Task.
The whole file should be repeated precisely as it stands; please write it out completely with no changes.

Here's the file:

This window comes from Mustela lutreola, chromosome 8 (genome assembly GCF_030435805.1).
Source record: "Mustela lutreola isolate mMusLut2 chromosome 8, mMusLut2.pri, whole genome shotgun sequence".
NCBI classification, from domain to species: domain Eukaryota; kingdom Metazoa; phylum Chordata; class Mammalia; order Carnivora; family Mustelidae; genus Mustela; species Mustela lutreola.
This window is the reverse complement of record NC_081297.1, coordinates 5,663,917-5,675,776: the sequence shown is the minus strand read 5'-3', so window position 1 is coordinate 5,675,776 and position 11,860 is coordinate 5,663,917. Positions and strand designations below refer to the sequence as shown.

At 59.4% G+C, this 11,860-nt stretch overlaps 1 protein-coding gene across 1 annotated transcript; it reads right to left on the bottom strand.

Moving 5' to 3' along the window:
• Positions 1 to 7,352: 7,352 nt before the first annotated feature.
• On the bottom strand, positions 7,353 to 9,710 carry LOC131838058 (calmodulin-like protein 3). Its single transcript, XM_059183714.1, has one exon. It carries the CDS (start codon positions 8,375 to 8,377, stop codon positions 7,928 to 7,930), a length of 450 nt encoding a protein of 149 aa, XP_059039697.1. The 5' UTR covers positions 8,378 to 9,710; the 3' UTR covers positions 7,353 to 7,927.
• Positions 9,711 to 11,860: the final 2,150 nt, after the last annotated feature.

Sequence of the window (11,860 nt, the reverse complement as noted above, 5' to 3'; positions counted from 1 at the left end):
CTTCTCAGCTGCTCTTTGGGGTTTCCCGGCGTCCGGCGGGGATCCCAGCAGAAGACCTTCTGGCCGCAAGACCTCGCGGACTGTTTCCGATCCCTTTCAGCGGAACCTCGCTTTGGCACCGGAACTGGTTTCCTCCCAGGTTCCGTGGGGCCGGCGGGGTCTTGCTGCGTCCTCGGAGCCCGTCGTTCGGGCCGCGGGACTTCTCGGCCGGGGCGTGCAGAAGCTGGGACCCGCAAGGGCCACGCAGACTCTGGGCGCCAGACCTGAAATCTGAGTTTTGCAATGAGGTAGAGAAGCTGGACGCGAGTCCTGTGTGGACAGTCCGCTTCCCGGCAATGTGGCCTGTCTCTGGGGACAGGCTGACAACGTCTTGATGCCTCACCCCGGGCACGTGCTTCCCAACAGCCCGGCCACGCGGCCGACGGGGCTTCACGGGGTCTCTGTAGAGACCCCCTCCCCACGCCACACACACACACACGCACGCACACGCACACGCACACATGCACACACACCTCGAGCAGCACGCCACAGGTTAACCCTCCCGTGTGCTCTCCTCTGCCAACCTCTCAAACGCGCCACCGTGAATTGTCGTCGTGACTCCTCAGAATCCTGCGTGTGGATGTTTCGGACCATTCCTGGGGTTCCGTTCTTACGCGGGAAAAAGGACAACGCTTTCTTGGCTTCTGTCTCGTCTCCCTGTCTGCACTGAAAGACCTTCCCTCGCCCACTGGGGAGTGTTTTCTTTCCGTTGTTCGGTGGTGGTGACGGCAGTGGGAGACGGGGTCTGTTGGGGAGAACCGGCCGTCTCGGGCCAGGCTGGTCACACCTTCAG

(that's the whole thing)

This window comes from Mustela lutreola, chromosome 8 (genome assembly GCF_030435805.1).
Source record: "Mustela lutreola isolate mMusLut2 chromosome 8, mMusLut2.pri, whole genome shotgun sequence".
NCBI classification, from domain to species: domain Eukaryota; kingdom Metazoa; phylum Chordata; class Mammalia; order Carnivora; family Mustelidae; genus Mustela; species Mustela lutreola.
This window is the reverse complement of record NC_081297.1, coordinates 5,663,917-5,675,776: the sequence shown is the minus strand read 5'-3', so window position 1 is coordinate 5,675,776 and position 11,860 is coordinate 5,663,917. Positions and strand designations below refer to the sequence as shown.

At 59.4% G+C, this 11,860-nt stretch overlaps 1 protein-coding gene across 1 annotated transcript; it reads right to left on the bottom strand.

Moving 5' to 3' along the window:
• Positions 1 to 7,352: 7,352 nt before the first annotated feature.
• On the bottom strand, positions 7,353 to 9,710 carry LOC131838058 (calmodulin-like protein 3). Its single transcript, XM_059183714.1, has one exon. It carries the CDS (start codon positions 8,375 to 8,377, stop codon positions 7,928 to 7,930), a length of 450 nt encoding a protein of 149 aa, XP_059039697.1. The 5' UTR covers positions 8,378 to 9,710; the 3' UTR covers positions 7,353 to 7,927.
• Positions 9,711 to 11,860: the final 2,150 nt, after the last annotated feature.

Sequence of the window (11,860 nt, the reverse complement as noted above, 5' to 3'; positions counted from 1 at the left end):
CTTCTCAGCTGCTCTTTGGGGTTTCCCGGCGTCCGGCGGGGATCCCAGCAGAAGACCTTCTGGCCGCAAGACCTCGCGGACTGTTTCCGATCCCTTTCAGCGGAACCTCGCTTTGGCACCGGAACTGGTTTCCTCCCAGGTTCCGTGGGGCCGGCGGGGTCTTGCTGCGTCCTCGGAGCCCGTCGTTCGGGCCGCGGGACTTCTCGGCCGGGGCGTGCAGAAGCTGGGACCCGCAAGGGCCACGCAGACTCTGGGCGCCAGACCTGAAATCTGAGTTTTGCAATGAGGTAGAGAAGCTGGACGCGAGTCCTGTGTGGACAGTCCGCTTCCCGGCAATGTGGCCTGTCTCTGGGGACAGGCTGACAACGTCTTGATGCCTCACCCCGGGCACGTGCTTCCCAACAGCCCGGCCACGCGGCCGACGGGGCTTCACGGGGTCTCTGTAGAGACCCCCTCCCCACGCCACACACACACACACGCACGCACACGCACACGCACACATGCACACACACCTCGAGCAGCACGCCACAGGTTAACCCTCCCGTGTGCTCTCCTCTGCCAACCTCTCAAACGCGCCACCGTGAATTGTCGTCGTGACTCCTCAGAATCCTGCGTGTGGATGTTTCGGACCATTCCTGGGGTTCCGTTCTTACGCGGGAAAAAGGACAACGCTTTCTTGGCTTCTGTCTCGTCTCCCTGTCTGCACTGAAAGACCTTCCCTCGCCCACTGGGGAGTGTTTTCTTTCCGTTGTTCGGTGGTGGTGACGGCAGTGGGAGACGGGGTCTGTTGGGGAGAACCGGCCGTCTCGGGCCAGGCTGGTCACACCTTCAG